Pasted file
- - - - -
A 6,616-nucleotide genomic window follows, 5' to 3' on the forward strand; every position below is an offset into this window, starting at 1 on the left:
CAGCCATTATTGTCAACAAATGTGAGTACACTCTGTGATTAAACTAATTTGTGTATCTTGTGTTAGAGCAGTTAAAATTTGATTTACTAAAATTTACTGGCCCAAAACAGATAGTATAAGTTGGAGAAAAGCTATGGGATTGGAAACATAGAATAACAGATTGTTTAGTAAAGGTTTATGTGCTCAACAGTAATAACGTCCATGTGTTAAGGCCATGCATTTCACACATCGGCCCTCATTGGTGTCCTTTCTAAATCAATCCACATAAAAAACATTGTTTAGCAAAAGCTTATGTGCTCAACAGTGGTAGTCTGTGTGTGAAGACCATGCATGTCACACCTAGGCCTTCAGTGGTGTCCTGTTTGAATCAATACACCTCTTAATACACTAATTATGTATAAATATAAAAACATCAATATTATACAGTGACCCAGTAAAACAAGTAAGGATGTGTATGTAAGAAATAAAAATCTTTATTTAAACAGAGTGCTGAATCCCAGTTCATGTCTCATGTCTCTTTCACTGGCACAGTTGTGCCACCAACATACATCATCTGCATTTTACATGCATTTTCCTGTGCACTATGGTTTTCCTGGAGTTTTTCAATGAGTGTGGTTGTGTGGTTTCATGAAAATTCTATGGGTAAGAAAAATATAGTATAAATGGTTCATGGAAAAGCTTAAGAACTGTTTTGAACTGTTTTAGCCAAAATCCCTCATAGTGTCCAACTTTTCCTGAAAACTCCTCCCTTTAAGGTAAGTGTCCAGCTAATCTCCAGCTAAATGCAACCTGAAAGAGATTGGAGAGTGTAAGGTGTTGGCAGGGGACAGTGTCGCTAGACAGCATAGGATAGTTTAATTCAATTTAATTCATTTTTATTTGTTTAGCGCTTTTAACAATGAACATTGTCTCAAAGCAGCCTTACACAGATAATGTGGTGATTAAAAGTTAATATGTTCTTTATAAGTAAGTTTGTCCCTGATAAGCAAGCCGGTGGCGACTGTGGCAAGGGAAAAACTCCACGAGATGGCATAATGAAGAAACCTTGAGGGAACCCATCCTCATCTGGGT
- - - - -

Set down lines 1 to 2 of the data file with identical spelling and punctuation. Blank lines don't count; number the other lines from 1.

A 6,616-nucleotide genomic window follows, 5' to 3' on the forward strand; every position below is an offset into this window, starting at 1 on the left:
CAGCCATTATTGTCAACAAATGTGAGTACACTCTGTGATTAAACTAATTTGTGTATCTTGTGTTAGAGCAGTTAAAATTTGATTTACTAAAATTTACTGGCCCAAAACAGATAGTATAAGTTGGAGAAAAGCTATGGGATTGGAAACATAGAATAACAGATTGTTTAGTAAAGGTTTATGTGCTCAACAGTAATAACGTCCATGTGTTAAGGCCATGCATTTCACACATCGGCCCTCATTGGTGTCCTTTCTAAATCAATCCACATAAAAAACATTGTTTAGCAAAAGCTTATGTGCTCAACAGTGGTAGTCTGTGTGTGAAGACCATGCATGTCACACCTAGGCCTTCAGTGGTGTCCTGTTTGAATCAATACACCTCTTAATACACTAATTATGTATAAATATAAAAACATCAATATTATACAGTGACCCAGTAAAACAAGTAAGGATGTGTATGTAAGAAATAAAAATCTTTATTTAAACAGAGTGCTGAATCCCAGTTCATGTCTCATGTCTCTTTCACTGGCACAGTTGTGCCACCAACATACATCATCTGCATTTTACATGCATTTTCCTGTGCACTATGGTTTTCCTGGAGTTTTTCAATGAGTGTGGTTGTGTGGTTTCATGAAAATTCTATGGGTAAGAAAAATATAGTATAAATGGTTCATGGAAAAGCTTAAGAACTGTTTTGAACTGTTTTAGCCAAAATCCCTCATAGTGTCCAACTTTTCCTGAAAACTCCTCCCTTTAAGGTAAGTGTCCAGCTAATCTCCAGCTAAATGCAACCTGAAAGAGATTGGAGAGTGTAAGGTGTTGGCAGGGGACAGTGTCGCTAGACAGCATAGGATAGTTTAATTCAATTTAATTCATTTTTATTTGTTTAGCGCTTTTAACAATGAACATTGTCTCAAAGCAGCCTTACACAGATAATGTGGTGATTAAAAGTTAATATGTTCTTTATAAGTAAGTTTGTCCCTGATAAGCAAGCCGGTGGCGACTGTGGCAAGGGAAAAACTCCACGAGATGGCATAATGAAGAAACCTTGAGGGAACCCATCCTCATCTGGGT